Taking a more mature approach to marriage can still be fun

The thought of getting married can be daunting at any age, but the good news is, if you’re over 50, you’re more likely to know what you want and have the confidence to make it happen.

And while the marriage rate for over-50s is tiny (3.3 per 1000 for men and 2.2 per 1000 for women, according to Australian Bureau of Statistics data), for those who do choose to walk down the aisle, it is all about the love.
Brisbane couple Maria and Dave Harvey tied the knot late last year, after 10 years living together. At ages 52 and 55 respectively, it was the second marriage for both.

“We got engaged fairly early on … and we just decided after the 10th year together that we really wanted to make that marriage commitment,” Maria says. “I particularly wanted to have Dave’s name. I just wanted to tell the world that he was my husband.”

Dave, ever the joker, says it was because they were sick of living in sin.

Nevertheless, they were still nervous about telling Dave’s adult children turned out to be very happy with the plan. Other family and friends were somewhat bemused, asking: Why bother?

“My father asked me that question and I said to him: No.1, ‘I love him; and No.2, because I want to take Dave’s name and I want to be married to him’,” Maria says.

Dave contends it’s because he’s a good catch.

Despite the end of her first marriage, Maria had no qualms about doing it again. “I didn’t think I’d ever trust again – for a lot of women it’s a trust thing – but from the moment I met Dave, I’ve never not trusted him. That’s why I knew he was the man for me.”

“Couples should also discuss their financial goals, update their will and reassess their superannuation”

Others raised misgivings about financial circumstances and inheritances.

“You just have to be true to yourselves and talk,” Maria says. “Make sure that you’re really open with each other. We were together for so long it didn’t really matter. We knew each other and we knew what we were getting into.”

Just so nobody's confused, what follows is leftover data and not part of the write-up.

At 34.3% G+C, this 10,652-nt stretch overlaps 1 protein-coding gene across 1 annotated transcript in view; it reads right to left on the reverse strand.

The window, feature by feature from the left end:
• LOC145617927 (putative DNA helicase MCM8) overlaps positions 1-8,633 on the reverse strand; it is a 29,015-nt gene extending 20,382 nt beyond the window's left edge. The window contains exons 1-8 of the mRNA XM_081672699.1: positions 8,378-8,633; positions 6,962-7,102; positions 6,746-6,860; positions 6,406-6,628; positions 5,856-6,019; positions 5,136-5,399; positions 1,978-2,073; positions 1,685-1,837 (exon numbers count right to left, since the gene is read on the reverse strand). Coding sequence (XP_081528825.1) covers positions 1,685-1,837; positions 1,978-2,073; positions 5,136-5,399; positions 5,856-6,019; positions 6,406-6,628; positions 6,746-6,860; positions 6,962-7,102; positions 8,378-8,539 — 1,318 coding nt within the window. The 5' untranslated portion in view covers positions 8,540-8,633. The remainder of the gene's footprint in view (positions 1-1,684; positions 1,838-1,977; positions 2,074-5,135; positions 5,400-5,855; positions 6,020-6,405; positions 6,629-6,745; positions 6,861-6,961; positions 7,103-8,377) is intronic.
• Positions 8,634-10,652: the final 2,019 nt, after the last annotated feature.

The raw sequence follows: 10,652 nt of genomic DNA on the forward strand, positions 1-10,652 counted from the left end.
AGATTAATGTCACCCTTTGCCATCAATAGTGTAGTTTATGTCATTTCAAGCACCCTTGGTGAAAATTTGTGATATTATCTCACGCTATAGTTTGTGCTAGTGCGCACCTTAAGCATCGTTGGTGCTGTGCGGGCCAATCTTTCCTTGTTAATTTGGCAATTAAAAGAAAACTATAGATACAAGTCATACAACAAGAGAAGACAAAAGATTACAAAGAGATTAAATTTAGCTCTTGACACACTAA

The Australian Securities and Investment Commission’s MoneySmart agency recommends couples organise their finances before marriage – deciding whether to have joint or separate accounts and who pays which bills.
Couples should also discuss their financial goals; update their wills; make sure insurance policies reflect their new status; and reassess their superannuation.

And then there are wedding costs to consider. MoneySmart says the average Australian wedding costs $36,000.
But for many older couples, an expensive wedding is not a priority.

Brisbane-based marriage celebrant Laurie Pollard of The Wedding Wanderer says older couples tend to prefer a low-key ceremony where adult children are very much part of the day.

“They still want their friends and family around to celebrate, and they still want to say ‘I love you, you’re mine forever’,” Laurie says. “If anything it’s probably a little bit more emotional because usually if there’s a second marriage – a marriage doesn’t end for good reasons. I’ve found it’s a huge weight lifted off their shoulders.”

Laurie says older couples tend to be more grounded with life experience and less superficial. And they’re smarter with their money, opting for backyard weddings or choosing smaller venues, with less lavish meals.

“It might be just having a ceremony and a little cocktail afterwards, not necessarily the big buffet,” he says. “If they’re in their 50s, too, they’re quite financial so they tend to spend the money on their honeymoons instead. They know the value of a good holiday.”

Some prefer to combine their ceremony with their honeymoon, opting for a modern-day “elopement”.

Natalie Skye, of Noosa-based Fancy & Free offers elopement packages for up to 20 guests at outdoor locations.
She has a range of packages, including a bohemian-style teepee; Champagne; chocolates; witnesses; a mobile hair and make-up artist; a 1.5-hour photo shoot; bouquet and music.

At just under $3000, it’s about a tenth of the price of the average wedding.

“A lot of people are actually opting to go with the elopements. They’ve already got children, a mortgage, and they’re being a bit smarter and savvier about how they spend their money,” Natalie says.

“They realise it’s about the commitment of their love and their union, as opposed to putting on the show for their family or friends.

“When they pick Noosa, it’s a destination holiday for them. They bring along their nearest and dearest family and friends, and everyone tends to have a holiday over a period of a week or so. That’s actually their honeymoon as well. They have a beautiful time with their families in paradise and they’re getting married.”